The Adirondack Park Agency has approved an amendment to the Adirondack Park State Land Master Plan that will reclassify the definition of a Travel Corridor. The move could allow both rail and trail use along a rail line in the Adirondacks.
A long-running debate over the Remsen-Lake Placid rail line has centered on whether the rail tracks should be removed and a recreational trail be created. Last year a state Supreme Court judge in Malone ruled that a plan to create the rail-trail violated the Unit Management Plan and that led to the revisions the Agency board was voted on at its monthly meeting last week.
APA Deputy Director for Planning Kathy Regan reviewed the proposal and explained the that court ruling found that the Master Plan defines Travel Corridors in terms of either automobiles or railroads. Therefore the planned rail-trail conversion of 34 miles between Tupper Lake and Lake Placid did not comply with the definition. “We came up with a new definition of travel corridor that more clearly distinguished between these highway and railroad corridors. The definition will continue to include the Remsen-Lake Placid travel corridor as a defined corridor.”
The full agency board approved a revision to define a railroad corridor as “…lands that that include a railbed for the Remsen-Lake Placid Travel Corridor and any future acquisition that may be considered for classification as a travel corridor, existing either (1) for the operation of rail cars and/or (2) to serve as a rail trail.” It does not require tracks to be removed and allows for development of trails parallel to existing tracks. The board unanimously approved the recommendation.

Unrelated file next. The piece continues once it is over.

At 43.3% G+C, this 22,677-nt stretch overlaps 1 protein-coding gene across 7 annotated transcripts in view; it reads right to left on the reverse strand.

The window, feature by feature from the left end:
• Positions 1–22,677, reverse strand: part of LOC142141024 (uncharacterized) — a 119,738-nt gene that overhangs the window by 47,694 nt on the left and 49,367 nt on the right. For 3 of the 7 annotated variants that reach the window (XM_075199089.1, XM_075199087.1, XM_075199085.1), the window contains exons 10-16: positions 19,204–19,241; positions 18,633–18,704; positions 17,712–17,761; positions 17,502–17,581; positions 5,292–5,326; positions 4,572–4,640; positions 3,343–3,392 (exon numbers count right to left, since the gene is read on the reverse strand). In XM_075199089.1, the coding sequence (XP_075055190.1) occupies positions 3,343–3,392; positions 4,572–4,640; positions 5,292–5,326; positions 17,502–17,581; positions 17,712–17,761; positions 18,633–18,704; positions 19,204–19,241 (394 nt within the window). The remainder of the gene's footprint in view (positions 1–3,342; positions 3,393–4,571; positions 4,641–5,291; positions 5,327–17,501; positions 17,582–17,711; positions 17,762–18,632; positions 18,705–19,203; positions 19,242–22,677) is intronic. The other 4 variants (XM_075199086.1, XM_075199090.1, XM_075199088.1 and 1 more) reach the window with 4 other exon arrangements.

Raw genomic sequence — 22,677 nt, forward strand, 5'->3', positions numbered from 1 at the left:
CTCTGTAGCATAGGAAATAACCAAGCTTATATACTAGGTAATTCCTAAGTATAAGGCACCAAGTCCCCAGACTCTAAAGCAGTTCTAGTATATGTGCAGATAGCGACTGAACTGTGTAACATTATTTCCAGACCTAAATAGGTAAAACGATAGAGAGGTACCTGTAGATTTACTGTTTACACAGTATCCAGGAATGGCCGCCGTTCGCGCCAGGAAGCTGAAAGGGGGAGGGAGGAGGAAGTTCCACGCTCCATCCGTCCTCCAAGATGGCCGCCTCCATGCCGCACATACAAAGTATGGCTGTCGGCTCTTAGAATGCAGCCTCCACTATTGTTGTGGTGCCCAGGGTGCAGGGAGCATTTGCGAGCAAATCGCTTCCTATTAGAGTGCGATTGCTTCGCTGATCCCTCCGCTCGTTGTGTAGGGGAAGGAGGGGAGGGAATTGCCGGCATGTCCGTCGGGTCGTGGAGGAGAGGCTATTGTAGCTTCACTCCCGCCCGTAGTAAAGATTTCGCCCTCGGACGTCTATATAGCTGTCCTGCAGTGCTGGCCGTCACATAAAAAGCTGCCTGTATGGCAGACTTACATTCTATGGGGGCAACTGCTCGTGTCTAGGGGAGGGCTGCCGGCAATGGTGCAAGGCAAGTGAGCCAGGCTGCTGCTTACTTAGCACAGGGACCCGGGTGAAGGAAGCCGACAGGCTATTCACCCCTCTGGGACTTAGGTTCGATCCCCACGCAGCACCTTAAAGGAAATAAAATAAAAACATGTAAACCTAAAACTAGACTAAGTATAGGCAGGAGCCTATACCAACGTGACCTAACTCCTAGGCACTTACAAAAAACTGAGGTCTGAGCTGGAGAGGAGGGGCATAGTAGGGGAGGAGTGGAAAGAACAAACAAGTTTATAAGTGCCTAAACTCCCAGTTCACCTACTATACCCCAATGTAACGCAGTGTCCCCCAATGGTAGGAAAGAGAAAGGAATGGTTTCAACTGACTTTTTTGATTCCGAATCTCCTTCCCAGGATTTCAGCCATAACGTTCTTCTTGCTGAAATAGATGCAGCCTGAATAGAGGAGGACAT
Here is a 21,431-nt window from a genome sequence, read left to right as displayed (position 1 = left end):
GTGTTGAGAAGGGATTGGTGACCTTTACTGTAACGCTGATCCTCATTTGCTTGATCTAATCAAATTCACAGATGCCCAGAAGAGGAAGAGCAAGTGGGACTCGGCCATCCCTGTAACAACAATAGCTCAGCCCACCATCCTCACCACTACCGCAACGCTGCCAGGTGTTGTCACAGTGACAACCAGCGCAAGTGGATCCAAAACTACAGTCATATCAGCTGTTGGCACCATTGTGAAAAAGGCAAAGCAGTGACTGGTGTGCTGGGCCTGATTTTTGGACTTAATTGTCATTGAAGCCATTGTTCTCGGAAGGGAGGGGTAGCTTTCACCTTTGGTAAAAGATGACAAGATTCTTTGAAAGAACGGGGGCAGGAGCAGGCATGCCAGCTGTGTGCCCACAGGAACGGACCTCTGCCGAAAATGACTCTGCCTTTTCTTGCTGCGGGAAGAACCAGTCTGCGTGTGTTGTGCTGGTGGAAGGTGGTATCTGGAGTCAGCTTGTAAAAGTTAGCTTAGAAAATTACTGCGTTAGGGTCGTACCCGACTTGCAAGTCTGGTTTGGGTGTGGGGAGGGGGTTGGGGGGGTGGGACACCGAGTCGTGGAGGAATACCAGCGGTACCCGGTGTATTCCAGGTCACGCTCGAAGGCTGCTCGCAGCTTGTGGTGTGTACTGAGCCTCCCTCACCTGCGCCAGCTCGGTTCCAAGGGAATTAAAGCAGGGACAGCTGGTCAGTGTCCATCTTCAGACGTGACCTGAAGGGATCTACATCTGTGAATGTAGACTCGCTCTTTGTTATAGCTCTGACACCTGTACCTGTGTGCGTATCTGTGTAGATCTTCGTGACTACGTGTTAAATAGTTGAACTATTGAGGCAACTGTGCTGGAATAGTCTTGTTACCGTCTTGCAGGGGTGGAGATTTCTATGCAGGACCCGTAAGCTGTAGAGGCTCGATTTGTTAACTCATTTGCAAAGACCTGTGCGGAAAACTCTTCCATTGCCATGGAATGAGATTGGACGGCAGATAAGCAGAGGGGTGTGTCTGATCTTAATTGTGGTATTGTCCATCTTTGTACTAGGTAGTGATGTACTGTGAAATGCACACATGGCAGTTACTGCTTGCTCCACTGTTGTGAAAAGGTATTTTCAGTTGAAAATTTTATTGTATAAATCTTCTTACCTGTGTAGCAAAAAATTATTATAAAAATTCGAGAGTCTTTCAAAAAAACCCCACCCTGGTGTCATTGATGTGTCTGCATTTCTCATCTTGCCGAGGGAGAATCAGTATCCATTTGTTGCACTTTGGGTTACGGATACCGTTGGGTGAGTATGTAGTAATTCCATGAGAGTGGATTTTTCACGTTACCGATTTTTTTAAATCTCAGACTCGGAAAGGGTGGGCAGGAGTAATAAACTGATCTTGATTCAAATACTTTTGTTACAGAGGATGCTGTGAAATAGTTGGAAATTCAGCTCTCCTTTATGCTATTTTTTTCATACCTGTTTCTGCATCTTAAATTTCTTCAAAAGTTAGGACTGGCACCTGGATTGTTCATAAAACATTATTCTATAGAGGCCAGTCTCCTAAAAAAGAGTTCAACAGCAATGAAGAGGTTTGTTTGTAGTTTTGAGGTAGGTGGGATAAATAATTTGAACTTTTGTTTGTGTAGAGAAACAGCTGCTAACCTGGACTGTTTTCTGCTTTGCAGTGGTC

APA Acting Chair Karen Feldman: “All those in favor?”
Feldman: “Are any opposed? Okay that passes.”
Adirondack Recreational Trail Advocates Founding Director Tony Goodwin says the APA action removes one objection that Judge Robert Main had to the original 1996 Unit Management Plan. “The DEC will now dust that plan off and propose it again with the 34 miles of recreational trail from Tupper Lake to Lake Placid and the resurrected railroad from Big Moose to Tupper Lake.”
Goodwin believes the APA decision makes up for what should have been done decades ago. “The 1996 Unit Management Plan clearly stated that if recreational use was the ultimate use for the corridor there needed to be an amendment to the State Land Master Plan. So this was really just making up for what should have been done before.”
Adirondack Wild Friends of the Forest Preserve Partner Dan Plumley says their primary concern is the environmental impact from any change of use from the current rail line, especially from potential snowmobile use. “We felt that the original Environmental Impact Statement didn’t go far enough to evaluate the potential impacts to private landowners along the corridor or sensitive resources in Wild Forest or the canoe area for example from the noise and potential intensive use of the corridor in the winter for snowmobiling because that’s a new use.”
The recommendation goes to Governor Cuomo for a final decision.